There are in fact two Koh Changs in Thailand. So lucky you, you get two nodes in one! How often does that happen?

Koh Chang: Gulf of Thailand

This island is the largest of 52 islands which make up the Laem Ngop-Koh Chang Marine National Park. Koh Chang is the second largest island in Thailand after Phuket and is about 30 km in length. Although the island is a designated park, portions of it that were privately owned still are and coconut farms and rubber tree plantations can be seen throughout. There is also quite a lot of resort development on Koh Chang and although bungalos are supposed to stay behind the tree line this doesn’t always seem to be the case (see Lonely Beach).

Koh Chang is located off the East coast of Thailand in the Gulf of Thailand, close to the Cambodian border. The pier is easily reached by songthaew from Trat and the ferry to the island takes about 1 hour. Chang means elephant in Thai and the island is named so because of its resemblance to this animal.

There are many things to do on Koh Chang like snorkeling, hiking, mountain biking and elephant riding. There are also a couple of waterfalls to visit in the park and since the highest peak on the island is over 700 meters there are many spectacular views to enjoy. For the less physically inclined, there are comfortable beaches of white, pristine sand for your lounging enjoyment.

Until a few years ago, Koh Chang was seldom visited and relatively quiet. However, along with the rapid increase in tourism to Thailand and the influence of the travel agents on Khao San Road, the island is now heavily crowded. During the dry, peak season from December-March, it is often difficult to find accommodation and the beaches are packed with sleeping bodies waiting for rooms. In the low season, many resorts shut down because of heavy rainfalls. If you are going to visit, make sure you have a reservation, but don’t always count on it being honored if you are late.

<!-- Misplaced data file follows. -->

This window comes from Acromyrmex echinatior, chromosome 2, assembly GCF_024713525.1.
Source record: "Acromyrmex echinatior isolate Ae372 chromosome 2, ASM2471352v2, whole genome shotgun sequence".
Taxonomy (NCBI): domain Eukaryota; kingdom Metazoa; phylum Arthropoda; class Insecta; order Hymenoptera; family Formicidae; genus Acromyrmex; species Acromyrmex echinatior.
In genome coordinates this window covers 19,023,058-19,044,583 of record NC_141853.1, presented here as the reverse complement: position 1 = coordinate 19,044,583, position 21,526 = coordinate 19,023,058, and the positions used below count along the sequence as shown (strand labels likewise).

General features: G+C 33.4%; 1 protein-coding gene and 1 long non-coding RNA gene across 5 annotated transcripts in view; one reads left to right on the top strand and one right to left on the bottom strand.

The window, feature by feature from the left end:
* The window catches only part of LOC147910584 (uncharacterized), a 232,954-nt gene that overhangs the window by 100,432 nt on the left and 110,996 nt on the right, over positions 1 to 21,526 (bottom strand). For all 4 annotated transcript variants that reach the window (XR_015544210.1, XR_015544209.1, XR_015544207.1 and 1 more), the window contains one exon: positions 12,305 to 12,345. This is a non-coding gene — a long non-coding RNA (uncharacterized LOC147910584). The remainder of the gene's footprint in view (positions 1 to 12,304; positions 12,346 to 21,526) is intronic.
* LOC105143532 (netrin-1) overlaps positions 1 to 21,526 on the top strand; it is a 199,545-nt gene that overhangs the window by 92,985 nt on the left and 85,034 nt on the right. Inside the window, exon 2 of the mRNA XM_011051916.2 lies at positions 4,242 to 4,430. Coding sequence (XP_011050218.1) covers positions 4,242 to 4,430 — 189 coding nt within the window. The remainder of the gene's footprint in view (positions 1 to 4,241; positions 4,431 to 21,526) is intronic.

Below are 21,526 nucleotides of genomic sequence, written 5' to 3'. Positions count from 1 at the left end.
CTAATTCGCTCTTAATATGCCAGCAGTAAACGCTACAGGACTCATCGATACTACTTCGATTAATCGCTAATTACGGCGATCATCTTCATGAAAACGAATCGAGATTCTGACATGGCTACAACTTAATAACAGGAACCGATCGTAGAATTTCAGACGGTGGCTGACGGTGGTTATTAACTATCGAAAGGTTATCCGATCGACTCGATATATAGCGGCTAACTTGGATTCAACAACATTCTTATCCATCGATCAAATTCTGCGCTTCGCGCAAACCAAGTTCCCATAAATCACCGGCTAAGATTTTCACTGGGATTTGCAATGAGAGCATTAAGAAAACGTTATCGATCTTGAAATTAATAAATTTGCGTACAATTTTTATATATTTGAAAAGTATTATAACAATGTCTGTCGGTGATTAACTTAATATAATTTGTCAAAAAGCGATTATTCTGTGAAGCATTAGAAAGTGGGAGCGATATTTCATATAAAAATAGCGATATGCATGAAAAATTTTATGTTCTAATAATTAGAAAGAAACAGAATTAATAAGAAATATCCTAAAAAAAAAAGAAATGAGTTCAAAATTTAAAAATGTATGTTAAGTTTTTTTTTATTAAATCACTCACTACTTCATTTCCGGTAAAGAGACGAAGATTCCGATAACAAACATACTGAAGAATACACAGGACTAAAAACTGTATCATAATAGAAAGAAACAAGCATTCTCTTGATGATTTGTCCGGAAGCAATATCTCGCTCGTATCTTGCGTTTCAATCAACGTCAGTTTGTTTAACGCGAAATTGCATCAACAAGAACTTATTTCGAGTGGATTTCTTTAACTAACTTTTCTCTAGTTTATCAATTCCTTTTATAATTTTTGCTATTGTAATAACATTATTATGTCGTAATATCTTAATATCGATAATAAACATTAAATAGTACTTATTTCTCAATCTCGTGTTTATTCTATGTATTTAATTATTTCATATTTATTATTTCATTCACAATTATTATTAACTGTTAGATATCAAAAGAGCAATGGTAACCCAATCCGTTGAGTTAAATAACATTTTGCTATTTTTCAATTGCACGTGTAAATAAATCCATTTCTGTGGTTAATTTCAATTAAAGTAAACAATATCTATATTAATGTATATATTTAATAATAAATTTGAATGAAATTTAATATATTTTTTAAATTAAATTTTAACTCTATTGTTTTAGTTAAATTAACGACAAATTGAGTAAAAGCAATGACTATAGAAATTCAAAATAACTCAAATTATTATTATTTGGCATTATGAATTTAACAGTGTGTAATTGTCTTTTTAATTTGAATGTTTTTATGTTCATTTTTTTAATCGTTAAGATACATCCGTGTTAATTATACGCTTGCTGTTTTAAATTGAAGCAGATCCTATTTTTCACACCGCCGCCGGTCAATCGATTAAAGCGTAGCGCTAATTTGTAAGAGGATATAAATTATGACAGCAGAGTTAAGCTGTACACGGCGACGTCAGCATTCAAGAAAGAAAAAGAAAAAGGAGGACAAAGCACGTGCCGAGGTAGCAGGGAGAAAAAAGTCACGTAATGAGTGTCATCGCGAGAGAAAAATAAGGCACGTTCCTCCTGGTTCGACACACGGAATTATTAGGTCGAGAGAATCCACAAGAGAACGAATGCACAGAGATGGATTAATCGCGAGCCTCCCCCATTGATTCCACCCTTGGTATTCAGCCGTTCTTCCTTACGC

Accommodation is available at the following locations:

  • Ban Khlong Son: a small fishing village where there is no beach but also relatively few visitors
  • Hat Sai Kaew: this is the main bungalo stretch on the island and is quite crowded
  • Aow Khlong Phrao: there are fewer resorts here and beach is less crowded, but accommodation tends to be more expensive
  • Hat Kai Bae: until last year, this was the last bay reached by road and is almost as crowded as Hat Sai Kaew
  • Lonely Beach: the road has recently been extended here and visitors no longer need to take the small ferry; this bay is popular with backpackers, but that might change with recent development.

Koh Chang: The Andaman Sea

Koh Chang is often cited as the the Koh Samui of 20 years ago. It is quiet, undeveloped with pristine, white sandy beaches and beautiful, lush rain forests. Unlike the other islands of Thailand, which either are or are becoming overcrowded, Koh Chang has a chance of surviving as a well kept secret. All the land on the island is privately owned and belongs mostly to one huge, extended family. Although, it is divided and each member runs their own set of bungalos and restaurant, competing with one another, they are united on one front: they will not sell to mass developers. Although many have approached with generous offers, all have been refused. If one owner sells out, the rest are doomed to do so as well. So far, so good.

Koh Chang is reached by ferry from Rayong on the west coast of Thailand. Rayong is the furthest northern Thai town on this coast and faces, across the bay, Victoria Point, Myanmar. The ferry runs daily at noon and costs 150 Baht, about 6 US$.

Koh Chang is named so because it apparently, resembles a sleeping elephant. I didn’t quite see the resemblance, but maybe I’m not that imaginative.

There are few things to do on Koh Chang aside from relax. There are no roads on the islands, only paths, which make for great hiking. Just be careful of the wild boars that live here. There are, as on any Thai island, many opportunities for snorkeling and, of course, soaking in the sun. Entertainment facilities are limited since most resorts turn off their generators after 10pm. Each resort, which usually comprises of a dozen or more rudimentary bungalos and an open air restaurant, is far removed from the others and generally inexpensive (3-12 US $/night). Don’t expect air conditioning or hot water though, not that you need it, you should be spending most of your time outdoors anyway.

The best time to visit Koh Chang is the during the dry season from October to May. Raoyong is easily reached by an 11 hour bus from Bangkok.


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